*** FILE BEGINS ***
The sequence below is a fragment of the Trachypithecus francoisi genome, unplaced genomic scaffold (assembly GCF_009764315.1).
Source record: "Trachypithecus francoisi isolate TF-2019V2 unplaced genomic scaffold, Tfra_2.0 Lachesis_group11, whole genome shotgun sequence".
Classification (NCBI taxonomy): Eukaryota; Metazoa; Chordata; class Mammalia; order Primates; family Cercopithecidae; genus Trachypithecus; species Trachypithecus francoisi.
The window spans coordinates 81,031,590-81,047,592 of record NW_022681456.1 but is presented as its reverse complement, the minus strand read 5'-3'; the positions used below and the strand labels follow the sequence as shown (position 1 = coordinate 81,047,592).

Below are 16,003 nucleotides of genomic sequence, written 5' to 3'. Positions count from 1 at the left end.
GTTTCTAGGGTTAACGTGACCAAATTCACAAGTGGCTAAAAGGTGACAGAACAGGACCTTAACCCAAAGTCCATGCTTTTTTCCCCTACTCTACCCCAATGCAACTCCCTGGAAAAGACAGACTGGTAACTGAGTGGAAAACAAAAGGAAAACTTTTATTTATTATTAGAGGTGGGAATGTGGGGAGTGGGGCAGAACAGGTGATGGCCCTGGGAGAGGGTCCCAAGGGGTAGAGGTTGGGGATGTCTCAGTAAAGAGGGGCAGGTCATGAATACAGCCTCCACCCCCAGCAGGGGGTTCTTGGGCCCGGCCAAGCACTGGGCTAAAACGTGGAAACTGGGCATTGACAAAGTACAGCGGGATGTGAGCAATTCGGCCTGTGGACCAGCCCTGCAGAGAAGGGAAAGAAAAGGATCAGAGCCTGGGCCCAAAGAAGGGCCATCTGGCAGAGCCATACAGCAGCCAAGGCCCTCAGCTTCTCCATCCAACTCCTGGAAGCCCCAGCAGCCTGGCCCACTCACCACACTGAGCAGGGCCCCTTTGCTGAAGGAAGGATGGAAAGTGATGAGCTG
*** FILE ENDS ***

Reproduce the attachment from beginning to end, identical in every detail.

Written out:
The sequence below is a fragment of the Trachypithecus francoisi genome, unplaced genomic scaffold (assembly GCF_009764315.1).
Source record: "Trachypithecus francoisi isolate TF-2019V2 unplaced genomic scaffold, Tfra_2.0 Lachesis_group11, whole genome shotgun sequence".
Classification (NCBI taxonomy): Eukaryota; Metazoa; Chordata; class Mammalia; order Primates; family Cercopithecidae; genus Trachypithecus; species Trachypithecus francoisi.
The window spans coordinates 81,031,590-81,047,592 of record NW_022681456.1 but is presented as its reverse complement, the minus strand read 5'-3'; the positions used below and the strand labels follow the sequence as shown (position 1 = coordinate 81,047,592).

Below are 16,003 nucleotides of genomic sequence, written 5' to 3'. Positions count from 1 at the left end.
GTTTCTAGGGTTAACGTGACCAAATTCACAAGTGGCTAAAAGGTGACAGAACAGGACCTTAACCCAAAGTCCATGCTTTTTTCCCCTACTCTACCCCAATGCAACTCCCTGGAAAAGACAGACTGGTAACTGAGTGGAAAACAAAAGGAAAACTTTTATTTATTATTAGAGGTGGGAATGTGGGGAGTGGGGCAGAACAGGTGATGGCCCTGGGAGAGGGTCCCAAGGGGTAGAGGTTGGGGATGTCTCAGTAAAGAGGGGCAGGTCATGAATACAGCCTCCACCCCCAGCAGGGGGTTCTTGGGCCCGGCCAAGCACTGGGCTAAAACGTGGAAACTGGGCATTGACAAAGTACAGCGGGATGTGAGCAATTCGGCCTGTGGACCAGCCCTGCAGAGAAGGGAAAGAAAAGGATCAGAGCCTGGGCCCAAAGAAGGGCCATCTGGCAGAGCCATACAGCAGCCAAGGCCCTCAGCTTCTCCATCCAACTCCTGGAAGCCCCAGCAGCCTGGCCCACTCACCACACTGAGCAGGGCCCCTTTGCTGAAGGAAGGATGGAAAGTGATGAGCTG